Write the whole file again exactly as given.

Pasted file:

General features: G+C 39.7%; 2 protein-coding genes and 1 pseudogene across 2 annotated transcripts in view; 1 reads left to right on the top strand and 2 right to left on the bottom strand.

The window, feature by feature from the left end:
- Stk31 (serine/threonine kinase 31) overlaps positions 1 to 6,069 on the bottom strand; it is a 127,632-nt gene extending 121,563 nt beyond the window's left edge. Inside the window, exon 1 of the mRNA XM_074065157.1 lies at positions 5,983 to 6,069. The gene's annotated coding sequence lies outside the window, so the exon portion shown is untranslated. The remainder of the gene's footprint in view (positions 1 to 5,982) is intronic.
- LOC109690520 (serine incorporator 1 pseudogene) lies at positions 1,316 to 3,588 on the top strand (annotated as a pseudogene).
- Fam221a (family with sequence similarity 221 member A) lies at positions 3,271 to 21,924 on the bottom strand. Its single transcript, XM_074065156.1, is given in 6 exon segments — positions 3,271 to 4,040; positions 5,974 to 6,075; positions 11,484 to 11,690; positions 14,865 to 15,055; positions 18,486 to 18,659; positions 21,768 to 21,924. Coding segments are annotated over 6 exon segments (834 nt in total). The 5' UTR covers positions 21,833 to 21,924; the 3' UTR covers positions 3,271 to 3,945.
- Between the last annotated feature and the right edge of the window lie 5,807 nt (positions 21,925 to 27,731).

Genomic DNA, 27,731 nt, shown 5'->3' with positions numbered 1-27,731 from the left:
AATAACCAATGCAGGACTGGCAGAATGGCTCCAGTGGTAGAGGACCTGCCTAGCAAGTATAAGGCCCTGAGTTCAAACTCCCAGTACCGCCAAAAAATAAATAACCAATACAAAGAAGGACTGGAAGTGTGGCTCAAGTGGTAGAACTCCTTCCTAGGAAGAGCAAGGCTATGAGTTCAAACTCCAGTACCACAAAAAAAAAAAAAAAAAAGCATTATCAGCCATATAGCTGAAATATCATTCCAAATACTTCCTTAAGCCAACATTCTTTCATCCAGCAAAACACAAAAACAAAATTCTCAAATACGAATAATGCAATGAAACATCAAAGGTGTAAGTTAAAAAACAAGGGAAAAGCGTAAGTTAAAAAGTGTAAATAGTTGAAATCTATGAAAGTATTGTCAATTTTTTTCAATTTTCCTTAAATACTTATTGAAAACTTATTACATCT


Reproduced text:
General features: G+C 39.7%; 2 protein-coding genes and 1 pseudogene across 2 annotated transcripts in view; 1 reads left to right on the top strand and 2 right to left on the bottom strand.

The window, feature by feature from the left end:
- Stk31 (serine/threonine kinase 31) overlaps positions 1 to 6,069 on the bottom strand; it is a 127,632-nt gene extending 121,563 nt beyond the window's left edge. Inside the window, exon 1 of the mRNA XM_074065157.1 lies at positions 5,983 to 6,069. The gene's annotated coding sequence lies outside the window, so the exon portion shown is untranslated. The remainder of the gene's footprint in view (positions 1 to 5,982) is intronic.
- LOC109690520 (serine incorporator 1 pseudogene) lies at positions 1,316 to 3,588 on the top strand (annotated as a pseudogene).
- Fam221a (family with sequence similarity 221 member A) lies at positions 3,271 to 21,924 on the bottom strand. Its single transcript, XM_074065156.1, is given in 6 exon segments — positions 3,271 to 4,040; positions 5,974 to 6,075; positions 11,484 to 11,690; positions 14,865 to 15,055; positions 18,486 to 18,659; positions 21,768 to 21,924. Coding segments are annotated over 6 exon segments (834 nt in total). The 5' UTR covers positions 21,833 to 21,924; the 3' UTR covers positions 3,271 to 3,945.
- Between the last annotated feature and the right edge of the window lie 5,807 nt (positions 21,925 to 27,731).

Genomic DNA, 27,731 nt, shown 5'->3' with positions numbered 1-27,731 from the left:
AATAACCAATGCAGGACTGGCAGAATGGCTCCAGTGGTAGAGGACCTGCCTAGCAAGTATAAGGCCCTGAGTTCAAACTCCCAGTACCGCCAAAAAATAAATAACCAATACAAAGAAGGACTGGAAGTGTGGCTCAAGTGGTAGAACTCCTTCCTAGGAAGAGCAAGGCTATGAGTTCAAACTCCAGTACCACAAAAAAAAAAAAAAAAAAGCATTATCAGCCATATAGCTGAAATATCATTCCAAATACTTCCTTAAGCCAACATTCTTTCATCCAGCAAAACACAAAAACAAAATTCTCAAATACGAATAATGCAATGAAACATCAAAGGTGTAAGTTAAAAAACAAGGGAAAAGCGTAAGTTAAAAAGTGTAAATAGTTGAAATCTATGAAAGTATTGTCAATTTTTTTCAATTTTCCTTAAATACTTATTGAAAACTTATTACATCT